# What will happen to a spacecraft if it cancels its galactic velocity?

A spacecraft in a circular LEO orbits at ~7.7km/s. If it performs a retrograde burn and cancels this velocity (within the Earth reference frame) it will start falling towards the Earth center along a straight line and hit the Earth's surface.

A spacecraft in a circular orbit around the Sun at 1Au radius would orbit at ~29.78 km/s. If it performs a retrograde burn and cancels this velocity (within the Sun reference frame) it will start falling towards the Sun center along a straight line and, unless Venus or Mercury would happen to perturb its trajectory, will burn after getting close enough to the Sun's "surface".

The Solar System is traveling at an average speed of 230 km/s within its trajectory around the galactic center.

Let's imagine a spacecraft that is launched from Earth in direction opposite to Earth motion around the Sun, and performs a burn to cancel both velocities: a) due to Earth's spin and b) the ~29.78 km/s around the Sun, hence becoming "stationary" in the Solar system.

Straight after this the spacecraft performs another burn in direction opposite to direction of Solar system motion in the Milky Way galaxy (and I'm not sure what this direction is, as this related question remains unanswered) in order to cancel the galactic 230km/s speed, hence becoming "stationary" in the Milky Way galaxy reference frame (I know it's practically not possible yet).

Question(s):

• Will the spacecraft in this case start falling towards the Galactic Center?

• Will it reach the Galactic Center if happenned to be not perturbed heavily by nearby stars on its way? Or maybe motion in galactic scale is affected by the nearby stars so much that the perturbation effects can not be neglected?

• This is an interesting exercise. Questions about the interstellar and galactic gravitational potential and its lumpiness are probably more likely to receive authoritative answers in Astronomy SE than they might here, and galactic trajectories might not even be on-topic here since they don't reflect aspects of Space Exploration normally discussed here. But let's see what happens!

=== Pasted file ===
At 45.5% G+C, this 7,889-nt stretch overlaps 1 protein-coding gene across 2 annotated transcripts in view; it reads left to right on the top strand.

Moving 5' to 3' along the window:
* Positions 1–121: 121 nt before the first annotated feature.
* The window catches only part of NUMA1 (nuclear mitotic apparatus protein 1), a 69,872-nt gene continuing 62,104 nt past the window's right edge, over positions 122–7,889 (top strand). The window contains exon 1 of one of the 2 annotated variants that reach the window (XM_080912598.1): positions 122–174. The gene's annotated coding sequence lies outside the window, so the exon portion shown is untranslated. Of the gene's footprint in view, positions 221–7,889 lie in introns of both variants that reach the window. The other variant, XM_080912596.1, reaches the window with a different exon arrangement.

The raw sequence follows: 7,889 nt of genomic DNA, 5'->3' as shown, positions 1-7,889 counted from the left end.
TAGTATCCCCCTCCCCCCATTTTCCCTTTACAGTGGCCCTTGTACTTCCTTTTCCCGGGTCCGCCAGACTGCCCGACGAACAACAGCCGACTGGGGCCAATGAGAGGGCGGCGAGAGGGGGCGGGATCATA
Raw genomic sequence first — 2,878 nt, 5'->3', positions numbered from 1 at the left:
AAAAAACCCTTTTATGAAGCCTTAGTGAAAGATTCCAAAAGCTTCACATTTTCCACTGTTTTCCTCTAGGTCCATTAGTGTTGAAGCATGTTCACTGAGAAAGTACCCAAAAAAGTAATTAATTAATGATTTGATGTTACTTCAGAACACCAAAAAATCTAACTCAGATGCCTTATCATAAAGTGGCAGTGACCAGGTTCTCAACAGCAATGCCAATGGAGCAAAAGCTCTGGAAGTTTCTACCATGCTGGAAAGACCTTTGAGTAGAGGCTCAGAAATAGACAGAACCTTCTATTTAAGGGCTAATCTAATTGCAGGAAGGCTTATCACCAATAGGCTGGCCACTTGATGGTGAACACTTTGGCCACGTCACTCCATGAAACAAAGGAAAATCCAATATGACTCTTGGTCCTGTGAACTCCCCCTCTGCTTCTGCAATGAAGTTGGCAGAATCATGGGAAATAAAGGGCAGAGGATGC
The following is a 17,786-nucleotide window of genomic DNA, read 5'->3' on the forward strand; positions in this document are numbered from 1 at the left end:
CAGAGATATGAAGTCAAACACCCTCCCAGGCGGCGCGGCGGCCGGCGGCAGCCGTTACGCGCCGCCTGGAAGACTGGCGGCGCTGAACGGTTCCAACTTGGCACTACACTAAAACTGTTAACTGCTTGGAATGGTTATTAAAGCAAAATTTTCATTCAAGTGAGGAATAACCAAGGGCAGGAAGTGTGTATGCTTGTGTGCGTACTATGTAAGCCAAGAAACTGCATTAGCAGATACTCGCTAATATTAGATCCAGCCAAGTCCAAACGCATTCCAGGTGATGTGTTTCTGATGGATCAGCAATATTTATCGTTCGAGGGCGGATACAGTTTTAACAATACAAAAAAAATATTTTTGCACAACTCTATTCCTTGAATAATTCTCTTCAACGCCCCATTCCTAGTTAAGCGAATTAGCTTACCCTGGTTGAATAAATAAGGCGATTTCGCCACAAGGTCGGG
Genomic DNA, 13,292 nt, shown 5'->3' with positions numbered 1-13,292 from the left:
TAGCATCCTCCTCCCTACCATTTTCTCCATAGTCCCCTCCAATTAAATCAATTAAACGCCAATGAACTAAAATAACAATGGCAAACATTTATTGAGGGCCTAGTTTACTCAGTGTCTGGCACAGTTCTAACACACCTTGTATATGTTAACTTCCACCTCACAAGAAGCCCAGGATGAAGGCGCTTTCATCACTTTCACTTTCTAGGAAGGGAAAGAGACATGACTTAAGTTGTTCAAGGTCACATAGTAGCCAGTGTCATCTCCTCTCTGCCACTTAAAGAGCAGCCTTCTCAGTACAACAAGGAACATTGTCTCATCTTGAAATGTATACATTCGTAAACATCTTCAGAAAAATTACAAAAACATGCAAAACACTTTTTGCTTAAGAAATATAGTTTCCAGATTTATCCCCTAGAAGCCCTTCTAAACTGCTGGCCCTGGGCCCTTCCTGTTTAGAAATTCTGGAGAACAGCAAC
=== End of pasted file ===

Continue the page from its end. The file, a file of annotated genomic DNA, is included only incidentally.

– uhoh
Feb 2, 2020 at 6:17
• @uhoh we already have 5 spacecrafts that are bound to the galactic gravitational laws, so I hope that if not the gravitational potential, than at least galactic trajectories might be loosely on topic here. And if not, might need to transfer to Astronomy. Feb 2, 2020 at 6:42
• Those spacecraft are not bound to the Sun, but the Sun's gravity is still by far the strongest force affecting their trajectory. All of them are still constantly slowing down with respect to the Sun, it's just that it's not enough to stop them completely.
– uhoh
Feb 2, 2020 at 6:50
• The first burn is wasteful, you just need to cancel your galactic velocity, which would be more efficiently done in a single burn. The spacecraft would immediately receive a gravitation assist from Earth (briefly) and the Sun, so it would no longer be at rest WRT the the galactic centre..
– user20636
Feb 3, 2020 at 9:41
• @uhoh Astronomy has ruled that questions about spacecraft are only allowed when they are about doing astronomy with a spacecraft, or questions about observing satellites' orbits. In this case, I don't think the question should be moved there. Feb 3, 2020 at 14:28

The period of Earth's orbit around the galactic center is about 225-250MYr or about $$750 \times 10^{15}$$ seconds. The peak velocity is $$230 \times 10^3$$ m/s. So the central acceleration is:
$$a = 2 \pi v / T = 2 \times 10^{-12} \rm{m/s/s}$$
• Well at 1AU it's $6\times 10^{-3} ms^{-2}$ and 10ly is roughly 640000 AU. So we are looking at $1.5\times 10^{-14} ms^{-2}$ or about 1% of the overall galactic acceleration. Conveniently that means 1 solar mass at 1 ly matches the galaxy. Feb 2, 2020 at 17:52